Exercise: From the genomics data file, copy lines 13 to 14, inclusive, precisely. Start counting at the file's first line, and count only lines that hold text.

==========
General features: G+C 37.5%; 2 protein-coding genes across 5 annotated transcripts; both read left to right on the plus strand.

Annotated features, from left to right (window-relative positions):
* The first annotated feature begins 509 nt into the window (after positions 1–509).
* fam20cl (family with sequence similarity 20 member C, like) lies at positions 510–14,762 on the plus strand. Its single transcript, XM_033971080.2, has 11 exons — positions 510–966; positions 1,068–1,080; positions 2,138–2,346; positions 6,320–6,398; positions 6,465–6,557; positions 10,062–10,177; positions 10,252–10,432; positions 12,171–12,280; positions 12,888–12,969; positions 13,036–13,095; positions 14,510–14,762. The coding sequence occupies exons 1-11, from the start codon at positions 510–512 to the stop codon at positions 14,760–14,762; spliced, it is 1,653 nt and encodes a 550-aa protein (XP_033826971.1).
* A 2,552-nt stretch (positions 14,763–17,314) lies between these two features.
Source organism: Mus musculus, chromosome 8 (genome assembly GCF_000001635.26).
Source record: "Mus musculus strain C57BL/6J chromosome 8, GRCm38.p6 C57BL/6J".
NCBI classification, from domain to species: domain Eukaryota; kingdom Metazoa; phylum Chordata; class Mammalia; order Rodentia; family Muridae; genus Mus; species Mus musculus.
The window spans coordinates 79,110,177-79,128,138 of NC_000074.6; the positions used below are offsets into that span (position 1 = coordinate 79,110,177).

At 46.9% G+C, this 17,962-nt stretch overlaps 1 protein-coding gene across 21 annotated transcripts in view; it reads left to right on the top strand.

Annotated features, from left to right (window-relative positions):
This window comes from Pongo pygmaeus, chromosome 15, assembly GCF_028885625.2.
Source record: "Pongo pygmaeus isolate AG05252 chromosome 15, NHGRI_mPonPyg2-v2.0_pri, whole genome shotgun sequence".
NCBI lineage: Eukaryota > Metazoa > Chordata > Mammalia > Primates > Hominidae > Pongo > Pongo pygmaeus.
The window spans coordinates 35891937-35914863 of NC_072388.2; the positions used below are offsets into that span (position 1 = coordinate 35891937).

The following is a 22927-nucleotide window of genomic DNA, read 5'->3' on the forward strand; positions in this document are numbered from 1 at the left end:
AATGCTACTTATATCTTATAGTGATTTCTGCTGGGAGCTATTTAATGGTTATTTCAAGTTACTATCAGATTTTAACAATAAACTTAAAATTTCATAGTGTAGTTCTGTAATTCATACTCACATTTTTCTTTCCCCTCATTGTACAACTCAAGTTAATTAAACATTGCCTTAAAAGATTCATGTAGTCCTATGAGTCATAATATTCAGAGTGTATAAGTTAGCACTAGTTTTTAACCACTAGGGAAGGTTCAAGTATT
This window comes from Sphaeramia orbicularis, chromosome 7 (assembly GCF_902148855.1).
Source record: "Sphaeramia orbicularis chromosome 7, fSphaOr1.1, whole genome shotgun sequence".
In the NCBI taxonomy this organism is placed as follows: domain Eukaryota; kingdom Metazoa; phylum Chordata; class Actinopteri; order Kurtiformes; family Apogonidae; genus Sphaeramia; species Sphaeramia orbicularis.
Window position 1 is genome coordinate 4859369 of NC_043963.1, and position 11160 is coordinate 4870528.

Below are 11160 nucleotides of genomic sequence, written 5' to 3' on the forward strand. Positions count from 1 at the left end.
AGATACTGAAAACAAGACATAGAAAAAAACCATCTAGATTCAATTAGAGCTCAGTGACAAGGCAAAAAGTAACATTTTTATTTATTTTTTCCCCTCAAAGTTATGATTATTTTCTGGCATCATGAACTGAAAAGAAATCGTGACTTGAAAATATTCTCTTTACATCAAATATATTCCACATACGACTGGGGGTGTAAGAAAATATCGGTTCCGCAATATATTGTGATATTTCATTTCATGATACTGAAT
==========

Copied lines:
Source record: "Pongo pygmaeus isolate AG05252 chromosome 15, NHGRI_mPonPyg2-v2.0_pri, whole genome shotgun sequence".
NCBI lineage: Eukaryota > Metazoa > Chordata > Mammalia > Primates > Hominidae > Pongo > Pongo pygmaeus.